The next year “Coach” Jenkins put together a team that was soon to become the famous “Wonder Five.”  It was made up of forward, James “Peggy” Campbell, guards Thomas Witcher and “Gus” Walters.  The other forward was Bascom Walters, brother of Gus, and only 5’9” tall.  The only tall member of the team was the center, Theo “Ted” Raines, at about 6’3”.  Raines had the jumping ability of a kangaroo and few centers ever were able to get a tip-off over him.  In those days the ball was returned to center jump after each score.  Also, each tie ball called for a jump.  Raines gave Vienna a great advantage with his great jumping and tipping ability and Coach Jenkins built his team around it.  The team used many ingenious plays devised by Coach Jenkins and Raines gave the signal for each play with his hands and his fingers.

This team attracted attention very quickly and began to win every tournament.  The “Wonder Five” won the Third District Championship in 1927, 1928, and 1929.  The team took the Peach State Championship several times and the Cotton States Championship played in Alabama several times.  Athletic clubs over a wide area sought games with the team and Vienna seldom lost.  The fans became so accustomed to winning that when the team lost, the whole town went into mourning.  Vienna once defeated a high school team 126-6.  Sports writers wrote many columns about the team and a Macon Telegraph writer gave it the name, “The Wonder Five.”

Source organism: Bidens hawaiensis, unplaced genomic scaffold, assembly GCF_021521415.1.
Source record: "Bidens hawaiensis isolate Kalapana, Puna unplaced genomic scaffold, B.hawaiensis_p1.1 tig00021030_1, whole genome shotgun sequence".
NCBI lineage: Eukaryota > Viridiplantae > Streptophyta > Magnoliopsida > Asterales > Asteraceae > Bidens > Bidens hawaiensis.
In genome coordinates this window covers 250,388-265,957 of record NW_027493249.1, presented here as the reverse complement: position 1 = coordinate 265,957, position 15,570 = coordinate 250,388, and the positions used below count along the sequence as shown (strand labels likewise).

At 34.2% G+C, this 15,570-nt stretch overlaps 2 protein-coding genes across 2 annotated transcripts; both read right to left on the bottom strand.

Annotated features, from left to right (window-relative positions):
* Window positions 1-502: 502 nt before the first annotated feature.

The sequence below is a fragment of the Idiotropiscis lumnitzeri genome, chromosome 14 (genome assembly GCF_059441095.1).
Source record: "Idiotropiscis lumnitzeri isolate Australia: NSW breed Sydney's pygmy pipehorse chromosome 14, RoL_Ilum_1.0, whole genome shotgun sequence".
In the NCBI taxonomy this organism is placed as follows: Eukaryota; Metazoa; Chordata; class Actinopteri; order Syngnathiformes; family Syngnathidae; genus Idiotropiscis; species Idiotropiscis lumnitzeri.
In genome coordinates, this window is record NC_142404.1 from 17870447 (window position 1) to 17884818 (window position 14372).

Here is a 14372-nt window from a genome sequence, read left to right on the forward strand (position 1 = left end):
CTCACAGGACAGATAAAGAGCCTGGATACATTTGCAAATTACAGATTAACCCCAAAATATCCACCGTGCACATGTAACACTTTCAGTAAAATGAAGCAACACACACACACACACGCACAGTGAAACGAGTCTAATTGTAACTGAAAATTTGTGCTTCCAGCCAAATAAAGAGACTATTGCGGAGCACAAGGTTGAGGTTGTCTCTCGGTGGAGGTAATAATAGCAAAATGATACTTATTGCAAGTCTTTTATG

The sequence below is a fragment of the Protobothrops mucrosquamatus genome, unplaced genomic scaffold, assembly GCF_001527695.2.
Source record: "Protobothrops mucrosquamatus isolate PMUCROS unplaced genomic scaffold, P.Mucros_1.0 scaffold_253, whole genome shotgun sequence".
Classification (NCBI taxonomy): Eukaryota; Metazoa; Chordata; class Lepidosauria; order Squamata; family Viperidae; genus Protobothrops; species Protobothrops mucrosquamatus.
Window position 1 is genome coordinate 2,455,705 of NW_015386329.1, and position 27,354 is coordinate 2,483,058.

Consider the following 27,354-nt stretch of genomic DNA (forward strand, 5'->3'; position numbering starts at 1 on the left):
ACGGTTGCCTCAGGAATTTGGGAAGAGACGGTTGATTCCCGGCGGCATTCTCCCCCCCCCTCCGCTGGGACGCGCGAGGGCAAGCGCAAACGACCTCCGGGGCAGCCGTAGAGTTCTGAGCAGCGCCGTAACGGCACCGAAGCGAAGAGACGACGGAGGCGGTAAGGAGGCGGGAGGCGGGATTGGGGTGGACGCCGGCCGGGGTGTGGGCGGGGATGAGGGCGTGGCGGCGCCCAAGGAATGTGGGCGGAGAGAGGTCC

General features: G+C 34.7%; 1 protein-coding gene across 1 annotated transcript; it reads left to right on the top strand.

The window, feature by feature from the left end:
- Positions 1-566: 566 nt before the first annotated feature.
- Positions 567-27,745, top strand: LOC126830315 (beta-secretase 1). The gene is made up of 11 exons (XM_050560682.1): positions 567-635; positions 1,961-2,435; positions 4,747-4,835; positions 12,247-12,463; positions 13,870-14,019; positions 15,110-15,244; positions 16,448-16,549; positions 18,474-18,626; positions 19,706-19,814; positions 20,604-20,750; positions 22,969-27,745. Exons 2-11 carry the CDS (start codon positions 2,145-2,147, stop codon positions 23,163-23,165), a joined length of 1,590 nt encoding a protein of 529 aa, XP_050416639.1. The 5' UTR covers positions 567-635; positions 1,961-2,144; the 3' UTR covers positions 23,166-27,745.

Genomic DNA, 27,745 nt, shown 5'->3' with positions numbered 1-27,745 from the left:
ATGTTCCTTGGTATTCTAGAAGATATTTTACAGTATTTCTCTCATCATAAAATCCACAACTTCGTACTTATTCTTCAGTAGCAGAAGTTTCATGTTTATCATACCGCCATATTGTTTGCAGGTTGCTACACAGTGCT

High schools were not classified according to size as they are now.  Vienna High, with a student body of perhaps 450, played Lanier of Macon, Tech High of Atlanta, Athens High, Savannah High, and many others with a high school enrollment of many hundreds.  These teams often came to Vienna to play and the whole town attended, cowbells, horns, whistles, and all.  Very often Vienna defeated these giant schools.  When the team played out of town, fans jammed the movie theatre because as soon as the game was over someone phoned the theatre and the film was stopped while someone gave the score and details of the game.